FOR THE RECORD

Saturday, 16 November 2019

Ahead of World Heritage Week, which is celebrated every year from November 19 to 25  to make people aware of the importance of ancient cultural heritage and its preservation, we offer glimpses of our built heritage

SANCHI STUPA, MADHYA PRADESH: On a hill overlooking the plain and about 40 km from Bhopal, the site of Sanchi comprises a group of Buddhist monuments (monolithic pillars, palaces, temples and monasteries), most of which date back to the 2nd and 1st centuries BC (Pic: Bindu Rao)

Ahead of World Heritage Week, which is celebrated every year from November 19 to 25  to make people aware of the importance of ancient cultural heritage and its preservation, we offer glimpses of our built heritage

SANCHI STUPA, MADHYA PRADESH: On a hill overlooking the plain and about 40 km from Bhopal, the site of Sanchi comprises a group of Buddhist monuments (monolithic pillars, palaces, temples and monasteries), most of which date back to the 2nd and 1st centuries BC (Pic: Bindu Rao)

CHHHATRAPATI SHIVAJI TERMINUS, MUMBAI: Formerly known as Victoria Terminus Station, CSTM is an outstanding example of Victorian Gothic Revival architecture in India, blended with themes deriving from Indian traditional architecture.The terminal was built over 10 years, starting in 1878 (Pic: Prashant Sawant)

HUMAYUN’S TOMB, DELHI: Built in the 1560s with the patronage of Humayun’s son, the great Emperor Akbar, this one is far grander than any tomb built before in the Islamic world . Persian and Indian craftsmen worked together to build parts of it (Pic: Payel Thakur)

SERAMPORE RAJBARI: Also known as Goswami bari of Serampore, this is the oldest Zamindar structure standing in Bengal today. Now the building is a hotspot for movie shootings and has become one of the iconic heritage structures in the state (Pic: Debarchan Chatterjee)

GROUP OF MONUMENTS, HAMPI: The grandiose site of Hampi comprises mainly the remnants of the capital city of Vijayanagara Empire (14th-16th Cent CE), the last great Hindu Kingdom. Located in Bellary district, Karnataka, Hampi’s spectacular setting is dominated by river Tungabhadra, craggy hill ranges and open plains, with widespread remains which include forts, royal and sacred complexes, pillared halls, memorial structures, gateways, defence check posts, stables, water structures and so on (Pic: Rashmi Gopal Rao)

ONE OF THE POLS OF AHMEDABAD: The city has a rich heritage of settlement patterns. Following the communal riots of 1714 and the civil disorder of the 18th century, the houses built in the city were organised in dense clusters consisting of a set of dead end streets entered through a single gateway. (Pic: Pradeep Chamaria)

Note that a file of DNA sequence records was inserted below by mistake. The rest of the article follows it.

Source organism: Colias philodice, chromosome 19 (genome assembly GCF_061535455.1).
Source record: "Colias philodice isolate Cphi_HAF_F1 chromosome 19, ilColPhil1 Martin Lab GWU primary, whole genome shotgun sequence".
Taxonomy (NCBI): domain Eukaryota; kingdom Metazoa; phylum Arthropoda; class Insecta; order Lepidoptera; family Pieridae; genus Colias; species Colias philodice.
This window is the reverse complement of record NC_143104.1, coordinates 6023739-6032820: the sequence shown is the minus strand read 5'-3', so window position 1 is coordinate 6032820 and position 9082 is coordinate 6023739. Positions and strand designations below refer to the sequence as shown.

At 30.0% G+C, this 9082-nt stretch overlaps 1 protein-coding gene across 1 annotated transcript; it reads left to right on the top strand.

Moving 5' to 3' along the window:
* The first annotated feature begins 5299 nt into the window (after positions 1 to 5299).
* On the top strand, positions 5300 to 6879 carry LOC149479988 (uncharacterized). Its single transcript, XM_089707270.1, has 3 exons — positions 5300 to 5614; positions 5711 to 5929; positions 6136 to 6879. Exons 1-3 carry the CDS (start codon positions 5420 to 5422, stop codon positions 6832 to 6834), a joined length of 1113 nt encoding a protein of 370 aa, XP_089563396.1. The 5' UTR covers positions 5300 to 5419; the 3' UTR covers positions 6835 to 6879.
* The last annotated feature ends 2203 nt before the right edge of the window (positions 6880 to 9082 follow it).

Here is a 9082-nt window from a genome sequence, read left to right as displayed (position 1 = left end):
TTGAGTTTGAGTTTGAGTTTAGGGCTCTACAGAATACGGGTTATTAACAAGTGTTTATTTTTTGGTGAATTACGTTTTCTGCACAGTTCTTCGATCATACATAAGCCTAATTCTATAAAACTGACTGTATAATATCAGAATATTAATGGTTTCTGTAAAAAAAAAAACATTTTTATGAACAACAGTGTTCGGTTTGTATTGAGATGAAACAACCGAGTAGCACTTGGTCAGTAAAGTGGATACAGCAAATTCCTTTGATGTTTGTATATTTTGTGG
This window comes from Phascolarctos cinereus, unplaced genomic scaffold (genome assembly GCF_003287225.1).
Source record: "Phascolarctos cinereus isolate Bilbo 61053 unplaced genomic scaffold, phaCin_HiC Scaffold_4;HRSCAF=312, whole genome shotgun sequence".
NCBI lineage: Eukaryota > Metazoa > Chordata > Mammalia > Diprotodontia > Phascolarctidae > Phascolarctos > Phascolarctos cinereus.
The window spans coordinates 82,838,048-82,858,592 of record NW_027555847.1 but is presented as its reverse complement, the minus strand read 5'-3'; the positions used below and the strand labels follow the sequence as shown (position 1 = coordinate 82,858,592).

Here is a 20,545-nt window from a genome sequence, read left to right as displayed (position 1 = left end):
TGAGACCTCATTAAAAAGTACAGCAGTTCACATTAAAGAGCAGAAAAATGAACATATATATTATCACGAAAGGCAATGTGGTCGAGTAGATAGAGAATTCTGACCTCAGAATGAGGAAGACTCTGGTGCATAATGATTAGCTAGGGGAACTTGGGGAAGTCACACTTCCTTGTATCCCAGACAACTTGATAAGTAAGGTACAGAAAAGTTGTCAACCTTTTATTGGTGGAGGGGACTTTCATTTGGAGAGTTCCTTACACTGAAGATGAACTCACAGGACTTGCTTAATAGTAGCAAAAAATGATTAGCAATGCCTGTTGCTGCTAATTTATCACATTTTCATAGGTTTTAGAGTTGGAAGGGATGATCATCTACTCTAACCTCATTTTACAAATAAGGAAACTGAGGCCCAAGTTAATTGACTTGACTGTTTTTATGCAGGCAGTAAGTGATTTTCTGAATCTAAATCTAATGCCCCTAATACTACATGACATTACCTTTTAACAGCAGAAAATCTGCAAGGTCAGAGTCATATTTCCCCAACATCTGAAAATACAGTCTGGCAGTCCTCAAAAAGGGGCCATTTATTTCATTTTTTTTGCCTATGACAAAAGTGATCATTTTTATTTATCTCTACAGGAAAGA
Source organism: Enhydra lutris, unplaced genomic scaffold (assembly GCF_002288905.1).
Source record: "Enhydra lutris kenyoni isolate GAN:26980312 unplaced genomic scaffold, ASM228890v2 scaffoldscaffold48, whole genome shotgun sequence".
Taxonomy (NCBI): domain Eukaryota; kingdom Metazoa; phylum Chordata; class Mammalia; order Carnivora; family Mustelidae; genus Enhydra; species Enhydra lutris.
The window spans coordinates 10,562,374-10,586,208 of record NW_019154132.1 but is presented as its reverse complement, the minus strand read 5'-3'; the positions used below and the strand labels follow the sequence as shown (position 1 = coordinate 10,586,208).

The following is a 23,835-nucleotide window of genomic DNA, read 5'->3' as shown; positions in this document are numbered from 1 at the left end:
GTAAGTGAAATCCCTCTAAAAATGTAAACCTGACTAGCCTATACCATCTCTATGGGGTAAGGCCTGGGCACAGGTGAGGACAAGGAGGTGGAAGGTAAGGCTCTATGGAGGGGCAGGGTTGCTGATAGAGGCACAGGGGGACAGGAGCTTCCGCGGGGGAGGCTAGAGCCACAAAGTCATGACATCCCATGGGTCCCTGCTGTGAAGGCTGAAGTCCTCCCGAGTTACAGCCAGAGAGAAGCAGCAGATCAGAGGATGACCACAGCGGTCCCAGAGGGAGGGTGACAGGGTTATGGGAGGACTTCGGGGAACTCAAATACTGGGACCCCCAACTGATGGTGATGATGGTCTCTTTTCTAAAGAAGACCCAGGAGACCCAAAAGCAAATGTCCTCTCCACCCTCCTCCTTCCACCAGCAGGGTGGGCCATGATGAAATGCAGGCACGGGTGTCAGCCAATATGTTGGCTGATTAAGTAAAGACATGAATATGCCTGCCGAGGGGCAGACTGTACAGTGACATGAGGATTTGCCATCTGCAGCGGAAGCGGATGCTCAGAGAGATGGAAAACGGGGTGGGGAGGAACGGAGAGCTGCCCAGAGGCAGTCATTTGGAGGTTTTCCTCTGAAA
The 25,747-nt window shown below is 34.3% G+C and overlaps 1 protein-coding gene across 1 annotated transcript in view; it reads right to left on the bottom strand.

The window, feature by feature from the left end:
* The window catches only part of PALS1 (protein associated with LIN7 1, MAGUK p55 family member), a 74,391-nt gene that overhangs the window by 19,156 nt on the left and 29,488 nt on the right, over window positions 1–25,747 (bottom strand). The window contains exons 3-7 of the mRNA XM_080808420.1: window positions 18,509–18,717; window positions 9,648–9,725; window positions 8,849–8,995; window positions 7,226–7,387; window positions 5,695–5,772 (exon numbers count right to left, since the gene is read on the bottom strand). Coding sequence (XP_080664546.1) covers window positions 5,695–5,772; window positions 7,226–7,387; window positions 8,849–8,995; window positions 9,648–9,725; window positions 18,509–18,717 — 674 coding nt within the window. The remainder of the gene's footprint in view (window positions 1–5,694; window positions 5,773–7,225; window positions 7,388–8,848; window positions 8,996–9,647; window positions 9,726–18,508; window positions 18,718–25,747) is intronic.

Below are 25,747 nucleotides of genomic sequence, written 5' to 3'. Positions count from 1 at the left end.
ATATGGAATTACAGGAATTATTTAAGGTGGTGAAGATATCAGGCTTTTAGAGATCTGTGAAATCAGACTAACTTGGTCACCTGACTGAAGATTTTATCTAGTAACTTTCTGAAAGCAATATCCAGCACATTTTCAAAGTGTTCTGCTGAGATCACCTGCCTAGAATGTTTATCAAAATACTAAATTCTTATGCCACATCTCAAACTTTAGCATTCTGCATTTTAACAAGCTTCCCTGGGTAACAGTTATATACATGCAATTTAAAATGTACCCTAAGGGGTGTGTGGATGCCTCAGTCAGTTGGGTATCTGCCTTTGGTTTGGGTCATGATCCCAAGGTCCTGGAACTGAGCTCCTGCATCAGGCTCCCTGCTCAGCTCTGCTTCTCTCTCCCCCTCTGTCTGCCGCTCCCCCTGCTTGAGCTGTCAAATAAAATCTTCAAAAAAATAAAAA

The famous Murud Janjira fort from Alibaug. There are two versions of the history of this place- one saying that it was built in the 16th century for fishermen to live peacefully away from pirates while another saying that the Abyssinian Siddis established it in early 1100 (Pic: Payel Thakur)

Victoria Memorial Hall was built between 1906–1921 in memory of Queen Victoria. In 1901, after her demise, the then Viceroy of India suggested that a fitting memorial in the Queen’s memory be built (Pic: Debarchan Chatterjee)

THE NILGIRI MOUNTAIN RAILWAY: The Mountain Railways of India consist of the Darjeeling Himalayan Railway located in the foothills of the Himalayas in West Bengal having an area of 5.34 ha, the Nilgiri Mountain Railways located in the Nilgiri Hills of Tamil Nadu with an area of 4.59 ha and the Kalka Shimla Railway located in the Himalayan foothills of Himachal Pradesh with an area of 79.06 ha. They are outstanding examples of hill railways. Opened between 1881 and 1908, they applied bold and ingenious engineering solutions to the problem of establishing an effective rail link across a mountainous terrain of great beauty. All three are still fully operational (Pic: Rashmi Gopal Rao)

THE ELEPHANTA CAVES: These are located in Western India on Elephanta Island (otherwise known as Gharapuri), which features two hillocks separated by a narrow valley. These archaeological remains reveal evidence of occupation from as early as the 2nd century BC. The rock-cut Elephanta Caves were constructed in the mid-5th to 6th centuries AD. The most important among the caves is the Cave 1, which measures 39 metre from the front entrance to the back (Pic: Prashant Sawant)

THE ROCK SHELTERS OF BHIMBETKA: Situated in the foothills of the Vindhyan Mountains are five clusters of natural rock shelters, displaying paintings that appear to date from the Mesolithic Period right through to the historical period. The cultural traditions of the inhabitants of the 21 villages adjacent to the site bear a strong resemblance to those represented in the rock paintings (Pic: Bindu Rao)

THE CHAMPANER-PAVAGADH ARCHAEOLOGICAL PARK: With its ancient Hindu architecture, temples and special water retaining installations together, dating back to the 16th century, the park represents cultures which have disappeared. The structures represent a perfect blend of Hindu-Muslim architecture, mainly in the Great Mosque (Jama Masjid) (Pic: Pradeep Chamaria)